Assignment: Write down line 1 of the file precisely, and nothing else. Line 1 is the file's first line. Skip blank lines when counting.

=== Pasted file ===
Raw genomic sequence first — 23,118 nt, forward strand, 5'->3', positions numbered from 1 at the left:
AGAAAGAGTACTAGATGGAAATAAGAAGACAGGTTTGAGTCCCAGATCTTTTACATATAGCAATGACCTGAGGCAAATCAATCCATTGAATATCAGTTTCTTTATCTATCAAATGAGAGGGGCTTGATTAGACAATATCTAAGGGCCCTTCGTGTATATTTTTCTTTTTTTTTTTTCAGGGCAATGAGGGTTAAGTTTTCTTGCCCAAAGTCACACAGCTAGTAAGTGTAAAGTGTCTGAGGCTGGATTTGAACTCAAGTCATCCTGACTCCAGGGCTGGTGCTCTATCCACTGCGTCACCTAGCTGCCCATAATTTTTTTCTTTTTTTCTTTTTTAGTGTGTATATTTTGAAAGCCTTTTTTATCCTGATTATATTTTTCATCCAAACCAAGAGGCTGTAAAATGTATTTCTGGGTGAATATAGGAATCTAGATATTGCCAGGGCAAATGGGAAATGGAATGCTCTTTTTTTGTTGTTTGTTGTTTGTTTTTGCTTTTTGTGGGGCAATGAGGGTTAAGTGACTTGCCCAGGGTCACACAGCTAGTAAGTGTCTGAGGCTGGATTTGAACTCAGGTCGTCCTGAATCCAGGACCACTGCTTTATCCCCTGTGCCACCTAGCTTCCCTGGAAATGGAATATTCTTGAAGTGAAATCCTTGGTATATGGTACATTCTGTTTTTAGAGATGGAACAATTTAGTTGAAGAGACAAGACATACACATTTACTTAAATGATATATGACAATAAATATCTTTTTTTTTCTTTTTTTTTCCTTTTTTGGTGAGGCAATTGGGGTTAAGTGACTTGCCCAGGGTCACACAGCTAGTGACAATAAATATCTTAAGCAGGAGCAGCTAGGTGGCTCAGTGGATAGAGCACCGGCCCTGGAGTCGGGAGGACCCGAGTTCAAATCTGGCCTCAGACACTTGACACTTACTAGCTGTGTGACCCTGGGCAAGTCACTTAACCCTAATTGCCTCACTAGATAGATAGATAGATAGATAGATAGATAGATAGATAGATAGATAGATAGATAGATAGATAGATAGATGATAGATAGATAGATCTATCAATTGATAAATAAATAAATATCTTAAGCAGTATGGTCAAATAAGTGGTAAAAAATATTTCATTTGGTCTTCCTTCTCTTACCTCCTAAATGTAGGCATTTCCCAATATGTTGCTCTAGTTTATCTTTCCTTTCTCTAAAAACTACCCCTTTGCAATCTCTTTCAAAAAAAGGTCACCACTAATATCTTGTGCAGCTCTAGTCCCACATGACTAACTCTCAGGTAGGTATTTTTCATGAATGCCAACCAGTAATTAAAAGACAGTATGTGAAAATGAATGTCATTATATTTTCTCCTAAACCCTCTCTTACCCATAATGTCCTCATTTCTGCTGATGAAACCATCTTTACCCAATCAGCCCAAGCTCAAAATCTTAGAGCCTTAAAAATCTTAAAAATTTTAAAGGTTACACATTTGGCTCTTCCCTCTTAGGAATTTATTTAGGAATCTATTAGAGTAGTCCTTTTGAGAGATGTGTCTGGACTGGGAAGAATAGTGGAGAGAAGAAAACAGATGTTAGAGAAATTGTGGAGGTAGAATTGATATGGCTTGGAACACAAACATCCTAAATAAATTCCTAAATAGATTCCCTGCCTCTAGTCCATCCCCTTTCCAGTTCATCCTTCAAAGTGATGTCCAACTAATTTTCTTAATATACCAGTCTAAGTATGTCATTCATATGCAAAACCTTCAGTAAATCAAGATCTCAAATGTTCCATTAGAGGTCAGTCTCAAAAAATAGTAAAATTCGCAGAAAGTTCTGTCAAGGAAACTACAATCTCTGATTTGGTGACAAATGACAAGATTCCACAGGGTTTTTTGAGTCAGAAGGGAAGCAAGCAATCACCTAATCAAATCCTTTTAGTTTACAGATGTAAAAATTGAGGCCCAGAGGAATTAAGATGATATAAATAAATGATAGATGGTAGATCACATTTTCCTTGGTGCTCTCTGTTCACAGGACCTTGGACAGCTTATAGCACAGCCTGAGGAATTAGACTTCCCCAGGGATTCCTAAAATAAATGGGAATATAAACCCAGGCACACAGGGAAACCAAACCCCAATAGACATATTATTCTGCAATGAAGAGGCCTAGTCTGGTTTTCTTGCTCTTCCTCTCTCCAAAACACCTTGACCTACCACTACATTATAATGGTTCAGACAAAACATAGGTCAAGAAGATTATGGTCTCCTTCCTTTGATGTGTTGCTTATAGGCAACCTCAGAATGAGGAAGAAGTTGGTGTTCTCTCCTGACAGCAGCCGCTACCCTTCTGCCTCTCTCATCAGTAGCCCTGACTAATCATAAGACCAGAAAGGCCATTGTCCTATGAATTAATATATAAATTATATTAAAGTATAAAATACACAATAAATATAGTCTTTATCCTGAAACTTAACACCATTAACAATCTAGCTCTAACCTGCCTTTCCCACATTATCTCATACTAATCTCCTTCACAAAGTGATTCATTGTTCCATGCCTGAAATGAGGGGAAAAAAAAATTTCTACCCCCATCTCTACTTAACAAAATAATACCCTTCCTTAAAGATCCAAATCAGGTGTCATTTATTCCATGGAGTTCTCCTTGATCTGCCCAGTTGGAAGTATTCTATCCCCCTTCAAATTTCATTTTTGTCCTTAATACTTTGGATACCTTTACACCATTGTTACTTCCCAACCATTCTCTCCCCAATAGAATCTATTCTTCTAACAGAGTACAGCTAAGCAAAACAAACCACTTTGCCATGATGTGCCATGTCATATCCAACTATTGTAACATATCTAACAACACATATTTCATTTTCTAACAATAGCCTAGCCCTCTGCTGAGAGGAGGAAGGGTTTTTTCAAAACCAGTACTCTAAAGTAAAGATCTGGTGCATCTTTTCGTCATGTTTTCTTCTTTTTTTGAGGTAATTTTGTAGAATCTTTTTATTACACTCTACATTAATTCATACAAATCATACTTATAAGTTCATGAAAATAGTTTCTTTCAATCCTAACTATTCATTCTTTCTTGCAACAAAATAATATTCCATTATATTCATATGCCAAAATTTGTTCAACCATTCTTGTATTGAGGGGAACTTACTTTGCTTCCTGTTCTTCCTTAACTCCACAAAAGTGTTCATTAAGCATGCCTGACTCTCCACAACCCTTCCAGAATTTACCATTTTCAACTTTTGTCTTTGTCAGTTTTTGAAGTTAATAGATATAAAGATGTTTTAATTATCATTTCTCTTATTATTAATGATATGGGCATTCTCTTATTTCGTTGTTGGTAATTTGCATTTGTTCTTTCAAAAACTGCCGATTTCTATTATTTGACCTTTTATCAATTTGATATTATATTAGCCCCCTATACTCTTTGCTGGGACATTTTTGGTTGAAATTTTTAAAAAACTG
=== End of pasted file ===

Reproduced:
Raw genomic sequence first — 23,118 nt, forward strand, 5'->3', positions numbered from 1 at the left: